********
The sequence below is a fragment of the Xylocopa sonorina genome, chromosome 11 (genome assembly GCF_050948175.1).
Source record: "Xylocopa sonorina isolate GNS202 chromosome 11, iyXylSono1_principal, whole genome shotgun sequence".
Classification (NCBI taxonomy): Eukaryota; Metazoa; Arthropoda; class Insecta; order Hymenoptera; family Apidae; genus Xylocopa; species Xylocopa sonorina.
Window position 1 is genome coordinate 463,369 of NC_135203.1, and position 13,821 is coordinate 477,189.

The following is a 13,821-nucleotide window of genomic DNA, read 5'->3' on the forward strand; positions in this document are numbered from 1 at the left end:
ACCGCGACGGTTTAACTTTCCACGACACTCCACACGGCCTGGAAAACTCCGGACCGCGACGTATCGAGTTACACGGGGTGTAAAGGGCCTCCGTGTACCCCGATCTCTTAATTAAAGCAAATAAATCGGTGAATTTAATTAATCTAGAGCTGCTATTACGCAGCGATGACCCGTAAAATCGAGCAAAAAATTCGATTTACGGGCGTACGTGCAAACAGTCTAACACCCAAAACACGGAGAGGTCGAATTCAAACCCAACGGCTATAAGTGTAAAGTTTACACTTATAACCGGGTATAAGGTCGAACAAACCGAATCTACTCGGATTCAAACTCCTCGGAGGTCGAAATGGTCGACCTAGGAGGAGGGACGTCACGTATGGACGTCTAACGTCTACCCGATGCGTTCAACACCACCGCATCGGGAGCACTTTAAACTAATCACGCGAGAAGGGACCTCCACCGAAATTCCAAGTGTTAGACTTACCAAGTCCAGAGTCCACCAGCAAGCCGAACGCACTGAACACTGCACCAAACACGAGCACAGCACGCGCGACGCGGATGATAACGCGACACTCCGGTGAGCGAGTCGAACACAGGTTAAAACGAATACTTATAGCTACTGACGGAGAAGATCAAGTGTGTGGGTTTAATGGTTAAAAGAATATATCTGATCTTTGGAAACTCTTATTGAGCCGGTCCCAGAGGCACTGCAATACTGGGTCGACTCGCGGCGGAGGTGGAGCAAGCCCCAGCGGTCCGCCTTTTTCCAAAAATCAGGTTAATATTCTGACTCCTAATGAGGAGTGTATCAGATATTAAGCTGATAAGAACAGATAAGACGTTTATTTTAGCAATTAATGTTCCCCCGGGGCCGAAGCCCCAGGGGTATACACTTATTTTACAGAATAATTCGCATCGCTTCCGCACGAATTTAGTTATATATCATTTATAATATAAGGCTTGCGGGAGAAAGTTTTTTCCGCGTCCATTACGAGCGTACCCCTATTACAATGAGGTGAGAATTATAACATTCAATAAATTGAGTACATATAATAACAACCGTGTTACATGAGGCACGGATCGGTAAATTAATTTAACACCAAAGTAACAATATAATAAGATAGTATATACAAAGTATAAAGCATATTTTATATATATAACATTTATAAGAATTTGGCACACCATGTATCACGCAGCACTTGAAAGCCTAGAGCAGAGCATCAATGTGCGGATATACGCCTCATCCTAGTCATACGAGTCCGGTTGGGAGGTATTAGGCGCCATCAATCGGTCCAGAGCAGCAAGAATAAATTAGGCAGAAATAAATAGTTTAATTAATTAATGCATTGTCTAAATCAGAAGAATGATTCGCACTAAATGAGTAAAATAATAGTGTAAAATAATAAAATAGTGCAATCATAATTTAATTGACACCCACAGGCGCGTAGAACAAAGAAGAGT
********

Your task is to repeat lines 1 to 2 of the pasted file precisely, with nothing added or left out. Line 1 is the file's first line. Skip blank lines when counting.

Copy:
The sequence below is a fragment of the Xylocopa sonorina genome, chromosome 11 (genome assembly GCF_050948175.1).
Source record: "Xylocopa sonorina isolate GNS202 chromosome 11, iyXylSono1_principal, whole genome shotgun sequence".